The Open University have about 700 full time academics who design courses and their assessment systems, and about 7,000 part time tutors who do all of the marking. But they do not suffer from this problem. Their tutors are briefed properly and given detailed specification about assignments and what is intended and what they should be concentrating on. They are provided with structured frameworks for arriving at marks. They are trained in giving feedback. And their marking and feedback is monitored by full time academics. If they are not giving appropriate feedback they will be contacted and re-oriented. If their marks are out of line, ditto. If they do not respond appropriately then their marks are massaged statistically so that the tutor group’s average and distribution becomes what it should be and does not disadvantage their tutor group of students, and the errant tutors may not be re-employed the next year. The Open University has exceptionally high National Student Survey scores for assessment and feedback despite having much the highest proportion of markers who are part time. If a course is going to hire part time markers then it had better adopt some of the Open University’s practices or suffer the consequences.
Students are unlikely to form a close and trusting bond with part time teachers who mark their work but who they have never met (unless, as at the Open University, the part time tutor goes to a lot of trouble to introduce themselves and establish and maintain a conversation, at a distance.). But many students have a frosty and distant relationship even with full time academics marking their work. Feedback can be experienced as cutting, insensitive and disrespectful, even if the student acknowledges the mistakes they have made in their assignment. Students’ perceptions of feedback are framed by their relationship with their marker. When the teacher has established an open and rusting relationship they can afford to be quite blunt and say things like “Come on Kim, we did this in week 2. Read the Lecture handout again” and the student will accept it and act on it. Praise is less likely to be perceived as condescending. The same feedback from a stranger may be felt to be unacceptable and may lead to disengagement, to poor course reviews or even to complaints. As with so many aspects of teaching, the nature of the emotional climate frames everything else. Open University tutors are briefed about how to establish a supportive emotional climate, to get to know their students and to adopt a personal approach, even if the only channels available are emails and an on-line forum.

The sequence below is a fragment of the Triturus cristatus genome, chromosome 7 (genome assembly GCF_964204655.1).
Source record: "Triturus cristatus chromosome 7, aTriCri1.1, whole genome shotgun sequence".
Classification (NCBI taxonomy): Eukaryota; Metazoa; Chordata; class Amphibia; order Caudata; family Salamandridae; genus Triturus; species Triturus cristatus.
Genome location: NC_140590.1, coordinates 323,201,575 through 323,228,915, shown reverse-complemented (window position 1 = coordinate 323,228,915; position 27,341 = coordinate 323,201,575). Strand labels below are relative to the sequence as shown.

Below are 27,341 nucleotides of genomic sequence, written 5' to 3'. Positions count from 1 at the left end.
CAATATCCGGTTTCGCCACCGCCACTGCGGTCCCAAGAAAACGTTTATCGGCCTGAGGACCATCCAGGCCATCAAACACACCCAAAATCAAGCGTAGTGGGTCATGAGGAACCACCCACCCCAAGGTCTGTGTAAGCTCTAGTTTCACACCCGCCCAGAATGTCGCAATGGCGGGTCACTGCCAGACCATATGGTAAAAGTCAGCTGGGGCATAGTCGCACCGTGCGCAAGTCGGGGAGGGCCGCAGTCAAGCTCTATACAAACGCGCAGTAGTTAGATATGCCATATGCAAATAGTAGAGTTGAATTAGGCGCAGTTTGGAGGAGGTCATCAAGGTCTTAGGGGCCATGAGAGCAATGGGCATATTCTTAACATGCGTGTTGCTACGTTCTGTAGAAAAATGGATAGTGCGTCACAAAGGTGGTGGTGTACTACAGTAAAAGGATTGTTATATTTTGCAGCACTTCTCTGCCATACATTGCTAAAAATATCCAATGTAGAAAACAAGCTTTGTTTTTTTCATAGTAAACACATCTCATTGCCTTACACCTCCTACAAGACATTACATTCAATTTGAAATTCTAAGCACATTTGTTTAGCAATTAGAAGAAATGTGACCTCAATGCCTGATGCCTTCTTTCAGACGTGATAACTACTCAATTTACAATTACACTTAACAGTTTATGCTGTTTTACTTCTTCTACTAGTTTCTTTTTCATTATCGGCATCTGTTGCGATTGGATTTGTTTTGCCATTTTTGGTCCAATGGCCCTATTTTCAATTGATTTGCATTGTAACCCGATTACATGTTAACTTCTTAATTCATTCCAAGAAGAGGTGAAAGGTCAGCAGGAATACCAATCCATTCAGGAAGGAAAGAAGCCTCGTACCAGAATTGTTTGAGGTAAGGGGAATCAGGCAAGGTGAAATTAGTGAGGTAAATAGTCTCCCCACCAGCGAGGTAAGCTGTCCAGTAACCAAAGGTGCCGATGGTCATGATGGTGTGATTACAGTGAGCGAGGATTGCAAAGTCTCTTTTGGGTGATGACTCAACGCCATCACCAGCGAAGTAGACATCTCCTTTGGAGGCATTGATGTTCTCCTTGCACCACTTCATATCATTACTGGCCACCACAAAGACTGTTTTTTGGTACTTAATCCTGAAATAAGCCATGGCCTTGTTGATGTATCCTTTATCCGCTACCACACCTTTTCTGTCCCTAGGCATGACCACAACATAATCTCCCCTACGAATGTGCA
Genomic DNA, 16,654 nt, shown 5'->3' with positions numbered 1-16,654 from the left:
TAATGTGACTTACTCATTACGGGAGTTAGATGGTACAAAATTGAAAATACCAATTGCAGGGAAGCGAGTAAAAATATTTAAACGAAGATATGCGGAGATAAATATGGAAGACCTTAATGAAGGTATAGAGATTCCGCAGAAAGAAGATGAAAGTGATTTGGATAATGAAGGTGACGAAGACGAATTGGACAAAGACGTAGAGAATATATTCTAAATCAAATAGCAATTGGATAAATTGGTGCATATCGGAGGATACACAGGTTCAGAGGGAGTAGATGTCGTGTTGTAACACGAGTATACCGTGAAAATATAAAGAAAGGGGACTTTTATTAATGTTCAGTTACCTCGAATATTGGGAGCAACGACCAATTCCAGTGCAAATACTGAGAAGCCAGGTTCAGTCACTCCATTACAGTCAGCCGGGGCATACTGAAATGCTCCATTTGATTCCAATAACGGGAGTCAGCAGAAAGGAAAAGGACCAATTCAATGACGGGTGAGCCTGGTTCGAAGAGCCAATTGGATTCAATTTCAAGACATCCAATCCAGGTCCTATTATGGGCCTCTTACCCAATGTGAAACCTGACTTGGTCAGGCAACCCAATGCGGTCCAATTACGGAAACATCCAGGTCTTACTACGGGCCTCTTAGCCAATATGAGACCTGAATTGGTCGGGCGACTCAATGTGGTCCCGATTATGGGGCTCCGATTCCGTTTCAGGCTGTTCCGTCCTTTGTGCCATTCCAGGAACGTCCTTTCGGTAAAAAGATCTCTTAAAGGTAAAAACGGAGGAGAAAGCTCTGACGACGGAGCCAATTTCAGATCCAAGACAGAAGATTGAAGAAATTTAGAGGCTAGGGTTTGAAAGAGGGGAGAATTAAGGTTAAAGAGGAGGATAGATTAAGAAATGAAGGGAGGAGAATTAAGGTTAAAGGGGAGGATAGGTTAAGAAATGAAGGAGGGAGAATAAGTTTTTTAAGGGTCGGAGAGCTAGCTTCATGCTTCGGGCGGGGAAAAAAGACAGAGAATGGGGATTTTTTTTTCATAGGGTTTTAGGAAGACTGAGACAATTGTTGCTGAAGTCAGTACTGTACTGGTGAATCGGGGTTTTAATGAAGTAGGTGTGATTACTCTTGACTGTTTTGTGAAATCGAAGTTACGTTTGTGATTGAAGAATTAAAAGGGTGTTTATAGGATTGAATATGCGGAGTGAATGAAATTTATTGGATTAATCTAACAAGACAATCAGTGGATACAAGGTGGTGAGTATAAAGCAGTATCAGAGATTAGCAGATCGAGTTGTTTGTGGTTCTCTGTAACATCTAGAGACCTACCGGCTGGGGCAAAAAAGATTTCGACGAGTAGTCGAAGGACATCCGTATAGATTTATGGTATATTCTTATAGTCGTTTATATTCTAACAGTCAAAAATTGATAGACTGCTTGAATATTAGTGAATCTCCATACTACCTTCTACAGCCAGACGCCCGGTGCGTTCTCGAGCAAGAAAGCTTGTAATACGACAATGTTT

What makes good feedback good? Applied research project run by the Assessment Standards Knowledge Exchange
Resources for teachers and for students on making feedback more effective, from the web site of TESTA: Transforming the Experience of Students through Assessment.
53 Powerful Ideas All Teachers Should Know About
SEDA is publishing online both on its website and on its blog one of Graham Gibbs’ 53 Powerful Ideas All Teachers Should Know About every week for a year, with the intention of prompting debate about the underlying basis of our work. On the blog we hope that you will comment on and discuss the ideas set out. After a year the intention is to hand over to our community and publish one idea from someone other than Graham Gibbs, each week, to continue the debate.
We invite you to join the discussion using the comment box below in response to Graham’s question.
Do your students make the maximum possible use of the feedback you provide?
If not, why not?
What might you do to make your marking and feedback efforts more cost-effective?